At the time of the July 2016 federal election, around 15.7 million names were on the electoral roll, some 14.3 million of whom turned out to vote. They either voted in person — on election day or beforehand — or by post, and between them they cast 13.5 million formal lower house votes.
In the weeks following the poll, the Australian Electoral Commission scanned all the paper printouts of the roll and found 18,343 people whose names had been crossed off more than once. In September that year they sent a letter to each of these apparent multiple voters.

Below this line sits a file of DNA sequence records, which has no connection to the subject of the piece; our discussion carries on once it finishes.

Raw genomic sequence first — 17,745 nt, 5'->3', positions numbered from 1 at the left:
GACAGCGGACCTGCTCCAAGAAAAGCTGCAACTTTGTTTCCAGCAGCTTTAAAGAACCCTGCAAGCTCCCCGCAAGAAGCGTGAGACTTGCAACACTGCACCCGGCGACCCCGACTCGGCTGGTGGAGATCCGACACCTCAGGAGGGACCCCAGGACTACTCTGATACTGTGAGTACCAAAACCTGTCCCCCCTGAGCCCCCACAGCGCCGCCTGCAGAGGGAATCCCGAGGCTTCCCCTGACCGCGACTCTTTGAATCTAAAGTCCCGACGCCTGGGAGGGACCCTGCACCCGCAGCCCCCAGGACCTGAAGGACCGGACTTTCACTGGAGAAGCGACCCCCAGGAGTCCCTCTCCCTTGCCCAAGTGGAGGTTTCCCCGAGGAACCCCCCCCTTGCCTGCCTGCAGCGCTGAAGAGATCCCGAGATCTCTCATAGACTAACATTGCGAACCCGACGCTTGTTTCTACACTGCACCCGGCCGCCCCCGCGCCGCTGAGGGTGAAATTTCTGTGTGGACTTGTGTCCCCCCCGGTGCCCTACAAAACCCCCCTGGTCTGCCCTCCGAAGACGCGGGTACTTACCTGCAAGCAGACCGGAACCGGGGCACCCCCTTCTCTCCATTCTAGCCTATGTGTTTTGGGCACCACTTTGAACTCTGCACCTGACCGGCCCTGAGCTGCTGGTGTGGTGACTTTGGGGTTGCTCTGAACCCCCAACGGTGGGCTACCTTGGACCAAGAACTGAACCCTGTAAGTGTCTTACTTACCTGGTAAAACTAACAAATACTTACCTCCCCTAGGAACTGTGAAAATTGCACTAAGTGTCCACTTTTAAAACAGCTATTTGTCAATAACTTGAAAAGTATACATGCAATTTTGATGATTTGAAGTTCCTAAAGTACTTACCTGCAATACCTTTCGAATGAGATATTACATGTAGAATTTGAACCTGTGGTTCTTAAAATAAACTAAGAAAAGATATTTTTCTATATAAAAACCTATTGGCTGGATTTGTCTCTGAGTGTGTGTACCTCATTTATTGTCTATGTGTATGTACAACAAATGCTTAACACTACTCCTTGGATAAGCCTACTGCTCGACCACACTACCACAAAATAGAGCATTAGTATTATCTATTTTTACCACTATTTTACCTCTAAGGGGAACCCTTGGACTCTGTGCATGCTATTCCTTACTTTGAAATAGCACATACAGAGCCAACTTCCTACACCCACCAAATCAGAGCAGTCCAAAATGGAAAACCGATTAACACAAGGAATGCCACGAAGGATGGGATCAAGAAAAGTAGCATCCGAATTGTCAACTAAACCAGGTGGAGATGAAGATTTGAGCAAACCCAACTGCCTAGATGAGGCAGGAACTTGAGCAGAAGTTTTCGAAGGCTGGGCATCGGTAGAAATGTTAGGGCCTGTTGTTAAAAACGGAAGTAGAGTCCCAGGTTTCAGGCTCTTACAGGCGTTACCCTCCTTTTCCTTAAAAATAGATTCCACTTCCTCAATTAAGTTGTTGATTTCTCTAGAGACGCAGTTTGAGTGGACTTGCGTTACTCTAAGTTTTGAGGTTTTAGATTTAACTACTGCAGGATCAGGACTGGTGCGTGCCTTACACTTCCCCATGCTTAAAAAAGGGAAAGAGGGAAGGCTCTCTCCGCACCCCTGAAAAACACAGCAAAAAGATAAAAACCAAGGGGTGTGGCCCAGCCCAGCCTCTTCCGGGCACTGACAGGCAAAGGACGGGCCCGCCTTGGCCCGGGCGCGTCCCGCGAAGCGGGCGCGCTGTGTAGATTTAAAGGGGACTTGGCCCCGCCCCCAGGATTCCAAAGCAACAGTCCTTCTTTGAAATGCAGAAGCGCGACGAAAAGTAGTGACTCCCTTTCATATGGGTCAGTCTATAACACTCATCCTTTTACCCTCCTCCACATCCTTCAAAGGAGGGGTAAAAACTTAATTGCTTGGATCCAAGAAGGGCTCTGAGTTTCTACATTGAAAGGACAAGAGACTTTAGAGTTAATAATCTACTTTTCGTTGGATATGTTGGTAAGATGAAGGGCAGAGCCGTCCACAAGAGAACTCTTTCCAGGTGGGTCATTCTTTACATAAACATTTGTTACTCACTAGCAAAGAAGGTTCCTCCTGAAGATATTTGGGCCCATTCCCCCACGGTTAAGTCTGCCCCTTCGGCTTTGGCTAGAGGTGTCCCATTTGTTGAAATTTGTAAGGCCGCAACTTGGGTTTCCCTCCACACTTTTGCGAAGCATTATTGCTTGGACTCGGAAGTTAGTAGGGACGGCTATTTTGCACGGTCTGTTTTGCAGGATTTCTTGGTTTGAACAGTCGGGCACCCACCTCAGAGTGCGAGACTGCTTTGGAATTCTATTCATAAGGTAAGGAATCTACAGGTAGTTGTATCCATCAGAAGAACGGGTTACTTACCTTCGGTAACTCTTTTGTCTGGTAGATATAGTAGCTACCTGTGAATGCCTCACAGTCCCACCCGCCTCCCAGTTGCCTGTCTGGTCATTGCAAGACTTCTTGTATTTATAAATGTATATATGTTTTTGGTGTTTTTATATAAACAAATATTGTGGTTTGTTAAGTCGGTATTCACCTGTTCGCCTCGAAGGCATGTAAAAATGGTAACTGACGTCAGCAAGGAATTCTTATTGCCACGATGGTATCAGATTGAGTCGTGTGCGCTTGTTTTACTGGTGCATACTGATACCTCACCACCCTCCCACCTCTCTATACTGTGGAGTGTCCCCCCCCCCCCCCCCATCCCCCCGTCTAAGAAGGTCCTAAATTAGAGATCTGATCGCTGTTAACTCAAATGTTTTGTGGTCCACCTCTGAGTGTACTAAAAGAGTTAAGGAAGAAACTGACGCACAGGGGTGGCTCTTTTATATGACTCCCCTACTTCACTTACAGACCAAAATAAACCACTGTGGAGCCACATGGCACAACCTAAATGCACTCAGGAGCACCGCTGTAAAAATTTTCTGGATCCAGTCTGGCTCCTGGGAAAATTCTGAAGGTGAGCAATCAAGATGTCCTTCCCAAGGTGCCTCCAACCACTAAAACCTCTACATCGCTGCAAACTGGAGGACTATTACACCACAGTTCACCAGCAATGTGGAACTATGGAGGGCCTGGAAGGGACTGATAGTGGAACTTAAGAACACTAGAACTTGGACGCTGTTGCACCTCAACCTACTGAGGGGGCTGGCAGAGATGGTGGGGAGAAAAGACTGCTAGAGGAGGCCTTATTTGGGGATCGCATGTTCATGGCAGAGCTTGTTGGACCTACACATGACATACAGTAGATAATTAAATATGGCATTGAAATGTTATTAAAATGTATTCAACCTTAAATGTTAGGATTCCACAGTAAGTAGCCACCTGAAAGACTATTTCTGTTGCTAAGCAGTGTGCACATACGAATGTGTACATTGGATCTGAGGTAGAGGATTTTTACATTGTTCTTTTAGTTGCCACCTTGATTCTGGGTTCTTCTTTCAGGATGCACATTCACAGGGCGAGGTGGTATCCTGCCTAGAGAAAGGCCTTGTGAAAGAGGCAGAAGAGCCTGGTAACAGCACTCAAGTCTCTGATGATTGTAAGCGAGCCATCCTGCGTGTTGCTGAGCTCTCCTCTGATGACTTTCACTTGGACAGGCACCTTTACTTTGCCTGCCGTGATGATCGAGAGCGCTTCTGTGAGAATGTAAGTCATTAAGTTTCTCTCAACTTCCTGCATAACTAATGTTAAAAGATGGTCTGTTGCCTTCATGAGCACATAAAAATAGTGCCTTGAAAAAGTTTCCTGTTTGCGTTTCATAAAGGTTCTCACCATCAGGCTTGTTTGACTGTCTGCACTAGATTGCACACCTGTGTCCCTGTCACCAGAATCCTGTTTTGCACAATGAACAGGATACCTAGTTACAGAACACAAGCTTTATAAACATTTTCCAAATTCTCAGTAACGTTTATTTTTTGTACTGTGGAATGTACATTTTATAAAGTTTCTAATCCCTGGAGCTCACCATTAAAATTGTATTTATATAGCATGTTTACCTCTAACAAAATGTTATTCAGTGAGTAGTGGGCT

The AEC does this after every election. In 2013 the number was a little higher, at 18,770.
Is 18,343 “multiple voters” a lot? How many of them were fraudulent? Should it worry us? How do we stop it happening?
Read the full article on Inside Story.